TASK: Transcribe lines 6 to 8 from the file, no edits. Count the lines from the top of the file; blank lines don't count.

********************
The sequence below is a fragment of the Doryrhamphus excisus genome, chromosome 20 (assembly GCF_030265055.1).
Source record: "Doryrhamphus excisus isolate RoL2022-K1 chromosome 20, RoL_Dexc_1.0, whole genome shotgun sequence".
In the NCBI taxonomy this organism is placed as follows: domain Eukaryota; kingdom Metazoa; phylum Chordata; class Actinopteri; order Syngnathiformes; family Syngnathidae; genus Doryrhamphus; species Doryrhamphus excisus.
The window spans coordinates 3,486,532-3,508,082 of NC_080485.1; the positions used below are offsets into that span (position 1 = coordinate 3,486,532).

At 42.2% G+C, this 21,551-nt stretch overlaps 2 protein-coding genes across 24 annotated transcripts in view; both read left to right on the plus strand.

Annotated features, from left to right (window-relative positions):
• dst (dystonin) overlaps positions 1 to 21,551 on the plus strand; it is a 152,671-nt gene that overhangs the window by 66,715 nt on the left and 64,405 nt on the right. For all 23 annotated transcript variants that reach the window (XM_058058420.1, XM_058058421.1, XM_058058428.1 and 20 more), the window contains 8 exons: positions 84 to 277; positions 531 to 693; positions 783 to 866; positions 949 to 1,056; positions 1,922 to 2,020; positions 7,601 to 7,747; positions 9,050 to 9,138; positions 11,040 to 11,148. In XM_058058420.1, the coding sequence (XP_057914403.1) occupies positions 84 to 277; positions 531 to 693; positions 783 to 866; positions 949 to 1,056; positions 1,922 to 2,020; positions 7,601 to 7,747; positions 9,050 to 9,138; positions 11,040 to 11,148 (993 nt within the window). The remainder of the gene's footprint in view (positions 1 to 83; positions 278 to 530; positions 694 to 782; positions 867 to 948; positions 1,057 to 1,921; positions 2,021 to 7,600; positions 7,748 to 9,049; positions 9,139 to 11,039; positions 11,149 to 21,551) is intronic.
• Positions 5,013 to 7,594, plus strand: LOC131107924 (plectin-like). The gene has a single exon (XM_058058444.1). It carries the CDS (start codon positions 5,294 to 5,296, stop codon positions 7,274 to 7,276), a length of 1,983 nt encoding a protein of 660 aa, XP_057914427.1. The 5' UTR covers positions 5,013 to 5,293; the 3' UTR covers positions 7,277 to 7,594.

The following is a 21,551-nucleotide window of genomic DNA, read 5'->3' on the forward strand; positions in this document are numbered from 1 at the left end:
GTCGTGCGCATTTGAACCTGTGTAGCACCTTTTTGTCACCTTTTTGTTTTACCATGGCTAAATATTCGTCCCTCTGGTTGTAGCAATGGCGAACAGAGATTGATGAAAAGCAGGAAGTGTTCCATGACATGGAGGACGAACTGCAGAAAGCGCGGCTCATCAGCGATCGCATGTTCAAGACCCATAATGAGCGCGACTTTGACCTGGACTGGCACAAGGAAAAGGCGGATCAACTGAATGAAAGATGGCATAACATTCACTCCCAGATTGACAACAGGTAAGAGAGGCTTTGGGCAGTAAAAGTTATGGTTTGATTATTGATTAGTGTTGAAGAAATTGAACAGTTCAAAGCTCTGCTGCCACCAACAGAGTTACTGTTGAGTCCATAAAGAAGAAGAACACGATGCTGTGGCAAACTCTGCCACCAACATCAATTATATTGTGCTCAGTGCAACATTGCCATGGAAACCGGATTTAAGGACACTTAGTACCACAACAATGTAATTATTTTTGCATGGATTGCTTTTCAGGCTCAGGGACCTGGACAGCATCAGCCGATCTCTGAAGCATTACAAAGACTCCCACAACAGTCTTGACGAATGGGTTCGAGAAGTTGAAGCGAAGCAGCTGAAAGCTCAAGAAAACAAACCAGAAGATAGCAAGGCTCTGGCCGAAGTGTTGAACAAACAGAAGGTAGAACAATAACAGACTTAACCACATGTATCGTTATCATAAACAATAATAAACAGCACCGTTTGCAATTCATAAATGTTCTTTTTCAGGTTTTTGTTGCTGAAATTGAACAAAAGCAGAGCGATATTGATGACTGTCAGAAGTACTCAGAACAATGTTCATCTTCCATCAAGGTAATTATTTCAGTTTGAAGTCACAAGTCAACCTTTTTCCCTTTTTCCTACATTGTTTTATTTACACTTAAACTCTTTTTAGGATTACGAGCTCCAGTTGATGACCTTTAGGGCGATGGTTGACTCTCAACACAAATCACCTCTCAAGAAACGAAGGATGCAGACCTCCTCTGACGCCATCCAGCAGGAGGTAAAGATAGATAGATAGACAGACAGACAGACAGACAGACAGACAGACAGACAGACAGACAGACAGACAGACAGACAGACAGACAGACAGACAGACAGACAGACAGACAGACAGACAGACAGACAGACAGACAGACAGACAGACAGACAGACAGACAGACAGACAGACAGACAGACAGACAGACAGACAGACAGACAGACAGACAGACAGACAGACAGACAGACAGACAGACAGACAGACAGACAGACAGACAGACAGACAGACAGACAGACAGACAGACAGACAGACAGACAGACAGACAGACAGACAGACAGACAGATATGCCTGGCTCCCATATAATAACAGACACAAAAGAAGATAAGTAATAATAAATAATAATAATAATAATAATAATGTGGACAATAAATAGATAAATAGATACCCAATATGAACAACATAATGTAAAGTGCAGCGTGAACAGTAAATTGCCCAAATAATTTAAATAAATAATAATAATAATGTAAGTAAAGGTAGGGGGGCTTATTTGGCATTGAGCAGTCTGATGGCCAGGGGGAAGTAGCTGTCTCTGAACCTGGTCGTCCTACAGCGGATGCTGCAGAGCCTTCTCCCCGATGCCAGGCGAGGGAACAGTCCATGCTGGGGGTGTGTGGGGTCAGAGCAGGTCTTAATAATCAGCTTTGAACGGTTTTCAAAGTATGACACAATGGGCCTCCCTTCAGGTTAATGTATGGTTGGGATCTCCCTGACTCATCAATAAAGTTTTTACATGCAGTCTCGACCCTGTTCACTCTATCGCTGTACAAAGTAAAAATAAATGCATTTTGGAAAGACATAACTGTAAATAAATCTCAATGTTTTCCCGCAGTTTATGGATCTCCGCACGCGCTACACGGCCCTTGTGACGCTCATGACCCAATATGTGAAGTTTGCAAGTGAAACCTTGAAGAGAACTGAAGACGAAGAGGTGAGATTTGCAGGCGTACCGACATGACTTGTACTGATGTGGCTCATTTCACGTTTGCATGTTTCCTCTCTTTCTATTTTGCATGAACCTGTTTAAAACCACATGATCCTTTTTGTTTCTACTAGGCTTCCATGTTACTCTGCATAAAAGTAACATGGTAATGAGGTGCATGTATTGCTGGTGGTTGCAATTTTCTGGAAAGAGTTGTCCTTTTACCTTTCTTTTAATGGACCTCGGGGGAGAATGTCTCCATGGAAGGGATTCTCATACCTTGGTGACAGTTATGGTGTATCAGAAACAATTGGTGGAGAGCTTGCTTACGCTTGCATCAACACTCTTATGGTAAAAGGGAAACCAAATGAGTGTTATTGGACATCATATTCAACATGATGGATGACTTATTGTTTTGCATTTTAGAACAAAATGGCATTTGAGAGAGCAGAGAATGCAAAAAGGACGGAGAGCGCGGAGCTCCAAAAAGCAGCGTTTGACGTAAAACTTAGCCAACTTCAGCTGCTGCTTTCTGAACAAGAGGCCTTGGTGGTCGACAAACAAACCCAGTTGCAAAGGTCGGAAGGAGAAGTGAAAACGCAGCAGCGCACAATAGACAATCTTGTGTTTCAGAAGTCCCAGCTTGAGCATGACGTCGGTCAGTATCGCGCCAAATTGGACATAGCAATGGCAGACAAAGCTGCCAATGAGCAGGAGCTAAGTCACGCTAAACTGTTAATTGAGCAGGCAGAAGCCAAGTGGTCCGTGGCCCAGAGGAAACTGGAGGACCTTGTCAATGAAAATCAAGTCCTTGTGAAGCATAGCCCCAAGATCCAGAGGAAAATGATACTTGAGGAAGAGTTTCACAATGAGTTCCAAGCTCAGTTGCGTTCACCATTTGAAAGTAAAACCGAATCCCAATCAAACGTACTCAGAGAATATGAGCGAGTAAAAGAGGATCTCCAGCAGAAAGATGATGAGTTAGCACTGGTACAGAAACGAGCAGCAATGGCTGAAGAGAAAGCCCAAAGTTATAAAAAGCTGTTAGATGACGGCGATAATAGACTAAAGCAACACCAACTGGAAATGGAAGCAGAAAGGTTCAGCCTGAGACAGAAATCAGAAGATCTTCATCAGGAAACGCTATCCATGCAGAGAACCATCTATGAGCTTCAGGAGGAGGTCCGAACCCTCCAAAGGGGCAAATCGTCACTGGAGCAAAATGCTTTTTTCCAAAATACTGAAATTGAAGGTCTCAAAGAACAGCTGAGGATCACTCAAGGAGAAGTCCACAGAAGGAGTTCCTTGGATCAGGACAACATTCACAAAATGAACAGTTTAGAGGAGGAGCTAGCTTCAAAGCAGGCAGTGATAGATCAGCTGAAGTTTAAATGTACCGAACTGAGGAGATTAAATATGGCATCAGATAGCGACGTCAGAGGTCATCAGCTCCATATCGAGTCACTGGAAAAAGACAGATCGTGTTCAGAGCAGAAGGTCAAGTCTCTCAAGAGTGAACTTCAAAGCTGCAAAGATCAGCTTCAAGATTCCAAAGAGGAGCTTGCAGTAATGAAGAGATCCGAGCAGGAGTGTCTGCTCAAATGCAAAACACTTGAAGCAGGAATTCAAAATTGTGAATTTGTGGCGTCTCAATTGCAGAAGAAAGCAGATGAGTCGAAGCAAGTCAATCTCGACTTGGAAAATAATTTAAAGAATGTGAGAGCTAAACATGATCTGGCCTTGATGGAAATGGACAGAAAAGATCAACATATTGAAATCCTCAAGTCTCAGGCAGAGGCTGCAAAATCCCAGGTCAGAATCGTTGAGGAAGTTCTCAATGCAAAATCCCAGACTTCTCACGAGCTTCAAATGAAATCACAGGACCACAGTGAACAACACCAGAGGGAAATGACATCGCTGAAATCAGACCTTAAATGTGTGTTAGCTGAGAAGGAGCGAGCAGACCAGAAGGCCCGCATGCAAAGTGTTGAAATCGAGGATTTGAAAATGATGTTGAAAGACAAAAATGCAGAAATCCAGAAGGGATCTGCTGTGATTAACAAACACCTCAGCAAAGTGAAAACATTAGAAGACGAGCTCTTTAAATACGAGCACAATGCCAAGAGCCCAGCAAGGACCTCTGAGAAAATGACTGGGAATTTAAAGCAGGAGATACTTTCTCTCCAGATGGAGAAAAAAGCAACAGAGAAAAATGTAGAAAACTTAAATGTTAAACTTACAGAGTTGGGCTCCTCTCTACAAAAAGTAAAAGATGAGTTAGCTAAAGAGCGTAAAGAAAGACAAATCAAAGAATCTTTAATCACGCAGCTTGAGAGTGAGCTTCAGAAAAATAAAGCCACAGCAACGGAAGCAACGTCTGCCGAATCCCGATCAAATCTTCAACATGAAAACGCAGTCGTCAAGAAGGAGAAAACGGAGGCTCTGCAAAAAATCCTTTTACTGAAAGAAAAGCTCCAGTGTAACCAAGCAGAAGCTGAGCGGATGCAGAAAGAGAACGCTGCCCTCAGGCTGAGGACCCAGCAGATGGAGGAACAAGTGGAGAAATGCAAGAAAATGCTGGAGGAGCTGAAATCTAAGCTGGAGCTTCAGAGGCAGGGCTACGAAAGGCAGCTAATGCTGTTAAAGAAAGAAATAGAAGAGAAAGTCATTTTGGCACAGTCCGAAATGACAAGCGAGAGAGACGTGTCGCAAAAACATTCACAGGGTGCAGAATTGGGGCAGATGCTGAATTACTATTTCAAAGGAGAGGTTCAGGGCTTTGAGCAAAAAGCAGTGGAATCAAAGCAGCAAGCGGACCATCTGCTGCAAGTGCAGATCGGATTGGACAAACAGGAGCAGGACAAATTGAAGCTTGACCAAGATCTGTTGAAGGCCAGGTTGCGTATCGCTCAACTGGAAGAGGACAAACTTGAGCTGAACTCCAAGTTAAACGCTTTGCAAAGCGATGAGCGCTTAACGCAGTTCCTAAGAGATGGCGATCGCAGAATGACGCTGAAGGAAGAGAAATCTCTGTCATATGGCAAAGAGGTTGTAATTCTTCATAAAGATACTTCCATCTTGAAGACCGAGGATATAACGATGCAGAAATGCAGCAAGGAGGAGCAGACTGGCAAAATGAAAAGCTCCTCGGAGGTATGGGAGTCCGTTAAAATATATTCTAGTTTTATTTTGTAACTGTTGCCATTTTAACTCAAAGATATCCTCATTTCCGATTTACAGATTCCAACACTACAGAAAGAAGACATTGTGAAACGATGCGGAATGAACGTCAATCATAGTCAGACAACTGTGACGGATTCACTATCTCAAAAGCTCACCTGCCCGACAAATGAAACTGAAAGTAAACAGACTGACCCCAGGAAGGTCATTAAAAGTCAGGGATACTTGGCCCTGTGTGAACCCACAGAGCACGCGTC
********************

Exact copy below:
Annotated features, from left to right (window-relative positions):
• dst (dystonin) overlaps positions 1 to 21,551 on the plus strand; it is a 152,671-nt gene that overhangs the window by 66,715 nt on the left and 64,405 nt on the right. For all 23 annotated transcript variants that reach the window (XM_058058420.1, XM_058058421.1, XM_058058428.1 and 20 more), the window contains 8 exons: positions 84 to 277; positions 531 to 693; positions 783 to 866; positions 949 to 1,056; positions 1,922 to 2,020; positions 7,601 to 7,747; positions 9,050 to 9,138; positions 11,040 to 11,148. In XM_058058420.1, the coding sequence (XP_057914403.1) occupies positions 84 to 277; positions 531 to 693; positions 783 to 866; positions 949 to 1,056; positions 1,922 to 2,020; positions 7,601 to 7,747; positions 9,050 to 9,138; positions 11,040 to 11,148 (993 nt within the window). The remainder of the gene's footprint in view (positions 1 to 83; positions 278 to 530; positions 694 to 782; positions 867 to 948; positions 1,057 to 1,921; positions 2,021 to 7,600; positions 7,748 to 9,049; positions 9,139 to 11,039; positions 11,149 to 21,551) is intronic.
• Positions 5,013 to 7,594, plus strand: LOC131107924 (plectin-like). The gene has a single exon (XM_058058444.1). It carries the CDS (start codon positions 5,294 to 5,296, stop codon positions 7,274 to 7,276), a length of 1,983 nt encoding a protein of 660 aa, XP_057914427.1. The 5' UTR covers positions 5,013 to 5,293; the 3' UTR covers positions 7,277 to 7,594.